The Marriage Of Joseph - The Legends Of The Jews

The Marriage Of Joseph - The Legends Of The Jews


The appearance and the speech of Joseph made so deep an impression upon Asenath that no sooner had she reached her apartment than she divested herself of her robes of state and took off her jewels, and put on sackcloth instead, strewed ashes upon her head, and supplicated God amid tears to grant her pardon for her sins. In this manner she spent seven days and seven nights in her chamber. Not even her seven attendants were permitted to enter her presence during the time of her penance. The morning of the eighth day an angel appeared unto her, and bade her put away her sackcloth and ashes and array herself in state, for this day she had been born anew, he said, to eat the blessed bread of life, to drink of the cup of life immortal, and anoint herself with the oil of life eternal. Asenath was about to set food and drink before her guest, when she perceived a honeycomb of wondrous form and fragrance. The angel explained to her that it had been produced by the bees of Paradise, to serve as food for the angels and the elect of God. He took a small portion of it for himself, and the rest he put into Asenath's mouth, saying: "From this day forth thy body shall bloom like the eternal flowers in Paradise, thy bones shall wax fat like the cedars thereof, strength inexhaustible shall be thine, thy youth shall never fade, and thy beauty never perish, and thou shalt be like unto a metropolis surrounded by a wall." At the request of Asenath, the angel blessed also her seven attendants, with the words, "May the Lord bless you and make you to be seven pillars in the City of Refuge."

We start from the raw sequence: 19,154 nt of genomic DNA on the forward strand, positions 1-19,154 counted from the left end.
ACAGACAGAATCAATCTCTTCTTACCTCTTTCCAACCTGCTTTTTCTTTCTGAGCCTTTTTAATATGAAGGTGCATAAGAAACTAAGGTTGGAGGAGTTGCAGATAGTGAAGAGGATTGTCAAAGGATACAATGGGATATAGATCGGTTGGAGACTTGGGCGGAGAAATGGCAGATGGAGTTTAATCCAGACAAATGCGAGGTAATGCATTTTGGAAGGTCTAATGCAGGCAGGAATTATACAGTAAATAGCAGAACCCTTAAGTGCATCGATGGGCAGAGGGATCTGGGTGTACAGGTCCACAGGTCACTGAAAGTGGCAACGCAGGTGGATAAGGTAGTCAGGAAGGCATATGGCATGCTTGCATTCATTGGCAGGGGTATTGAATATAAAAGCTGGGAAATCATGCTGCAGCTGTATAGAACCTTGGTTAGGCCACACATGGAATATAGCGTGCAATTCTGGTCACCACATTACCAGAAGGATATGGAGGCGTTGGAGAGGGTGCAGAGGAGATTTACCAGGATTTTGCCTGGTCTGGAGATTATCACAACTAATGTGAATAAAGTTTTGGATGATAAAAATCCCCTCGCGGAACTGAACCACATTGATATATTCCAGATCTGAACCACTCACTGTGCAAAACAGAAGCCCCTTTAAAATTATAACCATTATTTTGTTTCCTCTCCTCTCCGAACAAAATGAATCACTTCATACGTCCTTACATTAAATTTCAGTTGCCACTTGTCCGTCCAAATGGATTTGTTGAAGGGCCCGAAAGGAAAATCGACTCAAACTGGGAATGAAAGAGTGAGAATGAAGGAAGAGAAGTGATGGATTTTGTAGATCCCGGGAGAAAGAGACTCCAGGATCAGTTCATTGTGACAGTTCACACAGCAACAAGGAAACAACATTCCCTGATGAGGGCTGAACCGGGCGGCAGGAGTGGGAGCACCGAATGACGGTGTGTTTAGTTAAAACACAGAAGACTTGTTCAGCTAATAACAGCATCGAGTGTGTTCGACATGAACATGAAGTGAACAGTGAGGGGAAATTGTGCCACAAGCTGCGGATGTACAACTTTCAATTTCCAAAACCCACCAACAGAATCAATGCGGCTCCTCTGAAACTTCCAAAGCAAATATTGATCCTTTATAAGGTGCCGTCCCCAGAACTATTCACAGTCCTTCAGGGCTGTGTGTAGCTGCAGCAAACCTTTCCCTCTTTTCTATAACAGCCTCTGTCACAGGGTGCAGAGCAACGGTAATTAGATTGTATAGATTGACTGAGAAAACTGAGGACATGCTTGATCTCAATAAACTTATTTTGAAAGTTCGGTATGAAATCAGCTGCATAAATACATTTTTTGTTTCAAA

Thereupon the angel left her, and she saw him ascend heavenward in a chariot of fire drawn by four steeds of fire. Now she knew that she had not been entertaining a human being, but an angel.

The celestial messenger had scarcely departed, when a visit from Joseph was announced, and she hastened to array and adorn herself for his reception. When she washed her face, she caught sight of it in the water, and saw it to be of such beauty as never before, so great had been the transformation wrought by the angel. When Joseph came, he did not recognize her. He asked her who she was, whereto she replied, "I am thy maid-servant Asenath! I have cast away my idols, and this day a visitant came to me from heaven. He gave me to eat of the bread of life and to drink of the blessed cup, and he spake these words unto me, 'I give thee unto Joseph as his affianced wife, that he may be thy affianced husband forever.' And furthermore he said, 'Thy name shall not any more be called Asenath, but thy name shall be City of Refuge, whither the nations shall flee for safety.' And he added, 'I go to Joseph, to tell him all these things that have reference to thee.' Now, my lord, thou knowest whether the man was with thee and spoke to thee in my behalf."

Joseph confirmed all she had said, and they embraced and kissed each other in token of their betrothal, which they celebrated by a banquet with Potiphar and his wife. The wedding took place later in the presence of Pharaoh, who set a golden crown upon the head of the bridegroom and the bride, gave them his blessing, and made a seven days' feast in their honor, to which he invited the magnates and princes of Egypt and of other countries. And during the seven days of the wedding festivities the people were prohibited, under penalty of death, from doing any manner of work; they all were to join in the celebration of Joseph's marriage.

Excerpt From The Legends Of The Jews By Louis Ginzberg